For example, if you sell a 40% share in a £200,000 property in return for a lump sum of £40,000, this cash you receive is at a huge discount to the £80,000 this share is actually worth (at current market prices) – mainly because the provider will have to wait many years to get its money back. Years later, when you die, if your home is eventually sold for £300,000, the provider would then be entitled to £120,000, which is equivalent to 40% of the sale proceeds.
So home reversion plans are better if property prices stay flatter, and worse if they rise substantially.
Equity release is only available to those aged 55 and over. If you're close to 55, you may feel like you're in a position where you can wait until then. However, if you're a homeowner who's under 55 and in more pressing need, it's worth speaking to a mortgage broker about the possibility of remortgaging, or contacting a financial adviser if your situation is particularly complicated.
Remortgaging is a good way of lowering what you pay towards your mortgage each month, and in some cases you might be able to raise further cash against your property. In recent years, several mortgage lenders have increased their upper age limits when it comes to who is able to apply for a mortgage – so if you're an older homeowner but not interested in equity releasing, don't automatically assume you wouldn't be eligible for a mortgage.
How much does equity release cost?
Average interest rates on lifetime mortgages are currently around 4%, with the cheapest rates nearer to 3%. This is the lowest rates have been for a number of years – yet note that they're still significantly higher than those for most standard mortgages. And just because a deal has a low interest rate, this doesn't always mean it's the best deal.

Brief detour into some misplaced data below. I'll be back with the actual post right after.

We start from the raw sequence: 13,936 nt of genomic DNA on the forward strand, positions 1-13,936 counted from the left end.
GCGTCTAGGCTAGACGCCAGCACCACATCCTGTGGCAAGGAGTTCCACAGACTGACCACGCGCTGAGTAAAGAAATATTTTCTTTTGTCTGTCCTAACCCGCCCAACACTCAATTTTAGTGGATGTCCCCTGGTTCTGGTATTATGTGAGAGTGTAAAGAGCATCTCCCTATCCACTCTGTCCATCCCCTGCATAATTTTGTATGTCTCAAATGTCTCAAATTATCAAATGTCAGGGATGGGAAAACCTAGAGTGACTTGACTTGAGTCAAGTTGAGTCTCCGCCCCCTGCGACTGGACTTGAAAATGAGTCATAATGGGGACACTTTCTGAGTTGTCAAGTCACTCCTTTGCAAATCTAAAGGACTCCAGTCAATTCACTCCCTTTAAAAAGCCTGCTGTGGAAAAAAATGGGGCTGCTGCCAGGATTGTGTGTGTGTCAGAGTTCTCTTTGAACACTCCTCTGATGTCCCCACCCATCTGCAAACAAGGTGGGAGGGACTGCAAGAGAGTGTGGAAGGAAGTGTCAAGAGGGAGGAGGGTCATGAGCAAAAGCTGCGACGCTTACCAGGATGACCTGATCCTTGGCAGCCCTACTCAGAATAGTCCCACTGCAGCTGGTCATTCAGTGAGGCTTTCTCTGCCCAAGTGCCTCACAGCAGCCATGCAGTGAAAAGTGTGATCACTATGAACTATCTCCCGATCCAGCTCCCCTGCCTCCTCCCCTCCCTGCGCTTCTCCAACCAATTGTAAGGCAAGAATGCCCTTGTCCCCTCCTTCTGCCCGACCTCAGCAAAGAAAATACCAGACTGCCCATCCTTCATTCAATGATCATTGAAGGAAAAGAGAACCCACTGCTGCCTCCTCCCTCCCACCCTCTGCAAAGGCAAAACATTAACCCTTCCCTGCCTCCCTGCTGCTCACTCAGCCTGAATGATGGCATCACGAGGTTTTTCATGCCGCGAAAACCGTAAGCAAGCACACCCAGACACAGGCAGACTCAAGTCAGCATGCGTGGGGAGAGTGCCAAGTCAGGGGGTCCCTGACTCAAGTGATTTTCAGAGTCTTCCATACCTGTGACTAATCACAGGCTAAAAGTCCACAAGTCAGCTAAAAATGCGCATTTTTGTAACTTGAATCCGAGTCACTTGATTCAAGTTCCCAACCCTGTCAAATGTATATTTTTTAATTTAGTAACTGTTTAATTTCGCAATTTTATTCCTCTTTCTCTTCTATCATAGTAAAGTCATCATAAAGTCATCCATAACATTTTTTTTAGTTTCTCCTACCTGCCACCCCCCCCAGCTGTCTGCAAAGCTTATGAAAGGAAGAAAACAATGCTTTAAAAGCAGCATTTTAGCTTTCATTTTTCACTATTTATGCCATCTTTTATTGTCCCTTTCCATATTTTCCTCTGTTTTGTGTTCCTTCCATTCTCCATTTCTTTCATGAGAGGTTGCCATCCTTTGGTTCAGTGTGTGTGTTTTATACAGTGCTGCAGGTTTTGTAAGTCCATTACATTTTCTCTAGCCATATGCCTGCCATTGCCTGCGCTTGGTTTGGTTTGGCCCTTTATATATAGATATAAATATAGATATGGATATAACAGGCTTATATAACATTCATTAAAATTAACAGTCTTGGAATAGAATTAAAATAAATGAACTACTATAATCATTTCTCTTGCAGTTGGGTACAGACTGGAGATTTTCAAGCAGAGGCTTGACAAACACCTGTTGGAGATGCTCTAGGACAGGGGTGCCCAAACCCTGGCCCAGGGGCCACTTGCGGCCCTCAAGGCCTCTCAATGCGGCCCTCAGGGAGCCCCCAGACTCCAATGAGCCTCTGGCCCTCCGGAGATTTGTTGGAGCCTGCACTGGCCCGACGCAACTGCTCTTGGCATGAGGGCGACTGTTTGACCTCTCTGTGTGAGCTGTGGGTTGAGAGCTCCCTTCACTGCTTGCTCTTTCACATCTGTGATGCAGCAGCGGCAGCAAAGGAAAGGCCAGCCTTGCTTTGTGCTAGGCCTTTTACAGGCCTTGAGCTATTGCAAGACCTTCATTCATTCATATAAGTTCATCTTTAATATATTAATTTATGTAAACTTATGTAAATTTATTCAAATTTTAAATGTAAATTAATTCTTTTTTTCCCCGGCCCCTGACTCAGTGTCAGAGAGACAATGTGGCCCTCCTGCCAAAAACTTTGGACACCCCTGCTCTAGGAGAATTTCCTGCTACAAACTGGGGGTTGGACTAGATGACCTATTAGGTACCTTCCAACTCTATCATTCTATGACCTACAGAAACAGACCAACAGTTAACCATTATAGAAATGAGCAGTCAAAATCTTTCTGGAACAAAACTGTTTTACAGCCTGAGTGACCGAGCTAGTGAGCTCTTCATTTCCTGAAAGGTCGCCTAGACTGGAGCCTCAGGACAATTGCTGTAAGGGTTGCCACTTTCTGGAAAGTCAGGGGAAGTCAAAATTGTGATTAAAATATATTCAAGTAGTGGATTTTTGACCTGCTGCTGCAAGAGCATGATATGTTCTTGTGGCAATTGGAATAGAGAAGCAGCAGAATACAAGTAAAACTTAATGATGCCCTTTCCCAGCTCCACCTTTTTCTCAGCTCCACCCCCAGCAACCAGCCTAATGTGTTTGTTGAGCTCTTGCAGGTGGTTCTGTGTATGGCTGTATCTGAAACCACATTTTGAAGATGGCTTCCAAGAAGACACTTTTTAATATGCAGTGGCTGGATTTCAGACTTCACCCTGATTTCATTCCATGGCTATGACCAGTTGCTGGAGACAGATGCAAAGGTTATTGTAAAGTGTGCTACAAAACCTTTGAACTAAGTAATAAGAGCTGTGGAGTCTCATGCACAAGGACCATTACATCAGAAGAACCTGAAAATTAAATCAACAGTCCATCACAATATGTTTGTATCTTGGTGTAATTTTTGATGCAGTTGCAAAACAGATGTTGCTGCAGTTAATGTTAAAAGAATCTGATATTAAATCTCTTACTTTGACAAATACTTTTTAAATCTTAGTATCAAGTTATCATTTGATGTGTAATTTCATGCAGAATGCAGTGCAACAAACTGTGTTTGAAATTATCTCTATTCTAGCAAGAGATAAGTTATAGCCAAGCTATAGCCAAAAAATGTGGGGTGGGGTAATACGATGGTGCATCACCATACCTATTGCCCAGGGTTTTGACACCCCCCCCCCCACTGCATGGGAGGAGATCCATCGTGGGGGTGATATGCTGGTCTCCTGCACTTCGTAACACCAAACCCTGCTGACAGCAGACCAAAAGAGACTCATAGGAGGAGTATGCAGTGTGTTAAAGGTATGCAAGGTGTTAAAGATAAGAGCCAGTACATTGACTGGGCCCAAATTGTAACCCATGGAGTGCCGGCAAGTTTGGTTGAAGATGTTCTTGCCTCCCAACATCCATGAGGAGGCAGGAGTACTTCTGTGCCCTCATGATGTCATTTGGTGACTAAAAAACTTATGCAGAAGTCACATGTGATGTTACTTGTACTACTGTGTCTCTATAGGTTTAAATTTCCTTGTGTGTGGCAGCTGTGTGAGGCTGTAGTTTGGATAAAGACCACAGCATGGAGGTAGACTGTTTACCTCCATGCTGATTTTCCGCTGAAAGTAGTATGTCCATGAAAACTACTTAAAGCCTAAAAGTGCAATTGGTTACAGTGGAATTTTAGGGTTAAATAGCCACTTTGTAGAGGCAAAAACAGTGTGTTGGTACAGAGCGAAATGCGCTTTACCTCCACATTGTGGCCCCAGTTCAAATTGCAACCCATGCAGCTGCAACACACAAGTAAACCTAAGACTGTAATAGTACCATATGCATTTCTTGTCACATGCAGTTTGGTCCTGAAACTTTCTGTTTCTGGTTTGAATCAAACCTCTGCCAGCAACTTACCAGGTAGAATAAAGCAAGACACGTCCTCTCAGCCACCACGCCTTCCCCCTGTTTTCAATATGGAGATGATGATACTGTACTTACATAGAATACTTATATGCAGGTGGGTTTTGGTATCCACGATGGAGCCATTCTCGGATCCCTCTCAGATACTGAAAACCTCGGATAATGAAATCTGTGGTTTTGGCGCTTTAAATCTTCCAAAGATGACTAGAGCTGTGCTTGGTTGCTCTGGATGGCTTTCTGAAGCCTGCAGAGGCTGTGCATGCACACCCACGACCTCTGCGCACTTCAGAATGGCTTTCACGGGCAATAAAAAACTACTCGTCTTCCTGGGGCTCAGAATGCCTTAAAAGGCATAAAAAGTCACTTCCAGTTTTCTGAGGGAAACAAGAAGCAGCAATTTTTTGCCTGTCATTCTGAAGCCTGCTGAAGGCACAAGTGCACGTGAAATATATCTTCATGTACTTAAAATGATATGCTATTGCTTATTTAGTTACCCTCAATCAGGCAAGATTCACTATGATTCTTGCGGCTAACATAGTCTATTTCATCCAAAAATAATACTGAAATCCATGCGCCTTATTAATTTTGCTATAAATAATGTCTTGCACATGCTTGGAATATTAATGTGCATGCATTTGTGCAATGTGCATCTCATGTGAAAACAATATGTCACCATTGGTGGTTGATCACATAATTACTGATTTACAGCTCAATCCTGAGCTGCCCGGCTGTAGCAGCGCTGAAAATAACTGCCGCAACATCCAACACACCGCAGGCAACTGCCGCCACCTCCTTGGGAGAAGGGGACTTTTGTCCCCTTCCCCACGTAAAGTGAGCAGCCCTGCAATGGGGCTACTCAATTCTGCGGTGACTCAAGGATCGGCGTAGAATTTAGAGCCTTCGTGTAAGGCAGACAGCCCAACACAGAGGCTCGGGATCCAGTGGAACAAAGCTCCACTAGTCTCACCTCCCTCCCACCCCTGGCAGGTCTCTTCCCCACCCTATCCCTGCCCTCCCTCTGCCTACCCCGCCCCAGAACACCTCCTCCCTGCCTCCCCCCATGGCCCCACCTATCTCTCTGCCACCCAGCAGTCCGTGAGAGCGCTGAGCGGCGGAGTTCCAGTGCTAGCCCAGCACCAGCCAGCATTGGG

When weighing up which equity release product would suit you best, remember that the eye-watering price-tag your estate would have to repay comes if you've chosen not to make monthly repayments to reduce the debt, so the interest compounds and compounds.
For example, borrow £20,000 aged 60 at 5.1% on a £120,000 home, and the amount you owe doubles roughly every 14 years. So live until 74 and you owe around £40,000, live until 88 and you owe £80,000.
As well as the actual cost of the interest, you'll have to pay a number of fees. This will likely set you back between £1,500 and £3,000, depending on the type of plan being arranged, and will include arrangement & valuation costs, as well as fees for legal work and a surveyor.
Quick equity release tips and pitfalls to be aware of
If you've read the above and you're considering whether equity release is right for you, make sure you have a read of these quick tips:
1. Don't borrow the full amount you need in one go
The sooner you borrow, the more expensive it is, as the interest has longer to compound. So borrow as little as you need now, and wait as long as you can to do it again.
For example, if you think you may need £40,000 from your home to cover 20 years, only take what you need now and wait to take more until needed. Drawdown lifetime mortgages are set up to make this easier.
2. Get ADVICE before you do it – preferably from somebody who's a member of the Equity Release Council
Members of the Equity Release Council must promise a 'no negative equity' guarantee, so your estate will never owe more than your home is worth. They've got dedicated advisers who can answer any questions you've got, and you can speak to them via telephone, video or face-to-face in some cases. Members of the Equity Release Council can be identified by the TrustMark seen on the right of this paragraph.
Alternatively, speak to an independent financial adviser about your situation and the possibility of equity releasing. If you think that remortgaging is a better option, speak with a mortgage broker who can advise on the best mortgage deals for you (note that general mortgage brokers won't be able to advise on equity release).
3. Be aware that equity releasing can affect your benefits
Having cash rather than a property can affect the benefits you're entitled to, for example pension credit, universal credit and others. So if you're entitled to those, check the impact of equity releasing first. If you're unsure, ask an equity release adviser to check what the impact would be.